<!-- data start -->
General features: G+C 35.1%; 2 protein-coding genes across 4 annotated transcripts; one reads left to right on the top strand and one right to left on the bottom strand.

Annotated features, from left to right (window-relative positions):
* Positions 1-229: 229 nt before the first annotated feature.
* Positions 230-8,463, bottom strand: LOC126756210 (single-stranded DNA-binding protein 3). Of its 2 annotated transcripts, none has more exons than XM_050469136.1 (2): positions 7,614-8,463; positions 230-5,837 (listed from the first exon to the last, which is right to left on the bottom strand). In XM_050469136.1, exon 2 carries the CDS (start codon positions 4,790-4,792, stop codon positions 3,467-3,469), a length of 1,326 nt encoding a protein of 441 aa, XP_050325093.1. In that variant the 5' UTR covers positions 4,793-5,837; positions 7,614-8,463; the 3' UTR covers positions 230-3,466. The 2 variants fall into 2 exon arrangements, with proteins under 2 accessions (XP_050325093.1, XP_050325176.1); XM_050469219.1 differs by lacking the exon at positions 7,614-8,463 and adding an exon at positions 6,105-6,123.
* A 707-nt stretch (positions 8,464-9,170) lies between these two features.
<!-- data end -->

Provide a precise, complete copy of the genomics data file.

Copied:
General features: G+C 35.1%; 2 protein-coding genes across 4 annotated transcripts; one reads left to right on the top strand and one right to left on the bottom strand.

Annotated features, from left to right (window-relative positions):
* Positions 1-229: 229 nt before the first annotated feature.
* Positions 230-8,463, bottom strand: LOC126756210 (single-stranded DNA-binding protein 3). Of its 2 annotated transcripts, none has more exons than XM_050469136.1 (2): positions 7,614-8,463; positions 230-5,837 (listed from the first exon to the last, which is right to left on the bottom strand). In XM_050469136.1, exon 2 carries the CDS (start codon positions 4,790-4,792, stop codon positions 3,467-3,469), a length of 1,326 nt encoding a protein of 441 aa, XP_050325093.1. In that variant the 5' UTR covers positions 4,793-5,837; positions 7,614-8,463; the 3' UTR covers positions 230-3,466. The 2 variants fall into 2 exon arrangements, with proteins under 2 accessions (XP_050325093.1, XP_050325176.1); XM_050469219.1 differs by lacking the exon at positions 7,614-8,463 and adding an exon at positions 6,105-6,123.
* A 707-nt stretch (positions 8,464-9,170) lies between these two features.